I had the realization yesterday after my kids started acting out a bit that their little worlds have been completely turned upside with with this virus. My children are not only very involved in school, but also several activities and seeing their friends. None of these things can happen at the moment, and here in CT we don’t have any set date on when we can return to normal life. Their entire routine has been completely changed, and I’m sure some grief (whether or not they can understand that) is happening. I mean, I’m even feeling that grief! As a parent, I just want to emotionally support my children the best I can. I asked one my friends, Lauren Auwood, who’s a licensed family and marriage therapist to share How to Emotionally Support Our Children During a Pandemic in hopes this will help me AND you.
Figuring out how to emotionally support our kids through these major life changes right now is challenging. Not only are we navigating our own feelings through this, but we are carrying theirs as well. Here are some topics that may be coming up and helpful tips to support all of you through it.
1. ROUTINE. Routine provides a lot of emotional comfort to both parents and children. Routine tells everyone what to expect and when. The predictability and structure that routine brings can be very soothing, as it becomes a compass of sorts. If you haven’t already, create a daily schedule that hangs somewhere in a common area of the house that the family can always see. If the kids are able, let them be a part of the creation of it (within reason. Tablet time eight times a day may sound tempting to both of you but it could end up backfiring). Include them in this process by asking “What would you like your day to include?”. Giving them SOME (very tiny amount) of control through being encouraged to provide input and make choices can do wonders for soothing anxiety.
We know our kids will have some silly choices, some outlandish wishes, etc. The most important part in this is to validate their ideas, while still holding boundaries as the one in charge.
Example: My son says, “Mom we should make a birthday cake for a dinosaur in the morning and at night! And then we should jump on the couches for an hour instead of taking quiet time!”
An anxiety increasing response would be: “No, stop. That’s ridiculous. This is serious and you need to be serious about this schedule.”
A validating response could sound like: “Wow! Those are silly! Sounds like you’d like to bake something and get some exercise?! We can definitely do that. We will still have quiet time because that is healthy too. I know it’s frustrating. It’s okay to be frustrated about it. What time would you like quiet time to be at?”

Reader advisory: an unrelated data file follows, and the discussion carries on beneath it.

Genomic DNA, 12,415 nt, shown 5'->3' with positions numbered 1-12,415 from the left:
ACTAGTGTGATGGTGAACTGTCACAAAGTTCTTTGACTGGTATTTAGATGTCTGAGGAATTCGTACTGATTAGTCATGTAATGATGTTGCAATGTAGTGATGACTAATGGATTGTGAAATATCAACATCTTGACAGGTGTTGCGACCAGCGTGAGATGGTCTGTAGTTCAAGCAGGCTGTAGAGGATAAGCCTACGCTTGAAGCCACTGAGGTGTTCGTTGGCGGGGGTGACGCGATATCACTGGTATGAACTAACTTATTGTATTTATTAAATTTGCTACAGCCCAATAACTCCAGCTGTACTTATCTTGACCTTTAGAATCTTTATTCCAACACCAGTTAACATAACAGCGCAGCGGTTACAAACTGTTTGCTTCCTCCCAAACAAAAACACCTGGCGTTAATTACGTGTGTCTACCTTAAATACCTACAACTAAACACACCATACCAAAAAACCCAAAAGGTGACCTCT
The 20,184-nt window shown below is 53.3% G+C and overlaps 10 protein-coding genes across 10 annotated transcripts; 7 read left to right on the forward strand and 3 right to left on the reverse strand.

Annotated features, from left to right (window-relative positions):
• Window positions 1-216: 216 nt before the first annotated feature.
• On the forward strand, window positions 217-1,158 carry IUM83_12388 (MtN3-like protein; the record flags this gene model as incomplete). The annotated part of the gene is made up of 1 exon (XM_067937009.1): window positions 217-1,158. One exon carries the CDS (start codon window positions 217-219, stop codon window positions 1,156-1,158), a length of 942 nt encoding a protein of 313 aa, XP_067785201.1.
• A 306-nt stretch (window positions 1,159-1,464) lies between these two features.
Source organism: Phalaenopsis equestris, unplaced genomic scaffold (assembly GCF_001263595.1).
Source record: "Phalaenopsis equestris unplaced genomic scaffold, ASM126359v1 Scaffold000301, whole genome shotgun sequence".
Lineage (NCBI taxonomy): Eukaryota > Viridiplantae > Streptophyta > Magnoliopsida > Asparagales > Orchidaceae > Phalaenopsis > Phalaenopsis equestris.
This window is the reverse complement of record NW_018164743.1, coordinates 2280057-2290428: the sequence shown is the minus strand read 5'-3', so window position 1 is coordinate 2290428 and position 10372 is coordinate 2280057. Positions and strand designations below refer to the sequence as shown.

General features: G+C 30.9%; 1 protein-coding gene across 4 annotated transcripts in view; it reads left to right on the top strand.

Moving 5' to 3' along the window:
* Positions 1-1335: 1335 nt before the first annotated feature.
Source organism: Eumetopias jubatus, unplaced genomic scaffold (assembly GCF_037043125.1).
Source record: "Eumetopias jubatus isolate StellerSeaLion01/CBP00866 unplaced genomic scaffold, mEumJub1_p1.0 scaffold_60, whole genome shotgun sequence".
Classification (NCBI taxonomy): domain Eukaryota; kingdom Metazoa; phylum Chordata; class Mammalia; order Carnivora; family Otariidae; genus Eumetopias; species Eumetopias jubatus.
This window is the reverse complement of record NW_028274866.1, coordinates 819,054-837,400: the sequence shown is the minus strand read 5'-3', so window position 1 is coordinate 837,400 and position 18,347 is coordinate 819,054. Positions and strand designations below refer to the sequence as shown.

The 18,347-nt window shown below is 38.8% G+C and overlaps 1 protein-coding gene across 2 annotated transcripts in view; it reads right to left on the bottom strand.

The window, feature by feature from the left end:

2. GRIEF. The need for a new routine in this scenario means there has been a LOSS of an old routine. There is grief in any loss; the loss of the school bus ride, the loss of their classes and friends at school, the loss of the transition from school to home, the loss of weekdays being school time and weekends being home time. There are layers of loss and feelings associated with loss in this upheaval. We can keep routine all we want, but unless we are talking with our kids about why the routine is different and allowing their thoughts, feelings, and questions about it, the routine will only soothe one area of distress they may be experiencing.
Ask them what they miss right now. What’s their favorite part about going to school? What was their least favorite? Whatever they say, even if it’s that they miss something that doesn’t quite make sense to you, validate it. Validate, validate, validate.
Example: My son says, “I really miss seeing my friends all day every day. I miss my desk and Mrs. Smith.”
An unhelpful response could be: “Well just be glad that you aren’t sick or that they aren’t sick. You are home because we have to do our part to stop the sickness from spreading. Be grateful.”
A supportive and validating response might sound like: “Yeah, you are really missing your friends. It’s really hard and sad to not see everything you’re used to seeing every day. What else do you miss? I miss things too.”
Elicit conversation. Be curious. Ask your kids, “Tell me more.” Or “What else?”. Normalize their feelings even if (especially if) you can’t understand them. The specifics don’t matter. We have ALL felt confusion, sadness, anxiety, anger. Just hear that in whatever they are expressing and listen. You can do this while they color, you can do this while you cook. You can talk like this while playing on the ground. And here’s the really good news: if you don’t know what to say, you don’t have to say anything. You are not required to fix their feelings. Simply sit with them in their feeling, nod your head and say, “I’m here with you.”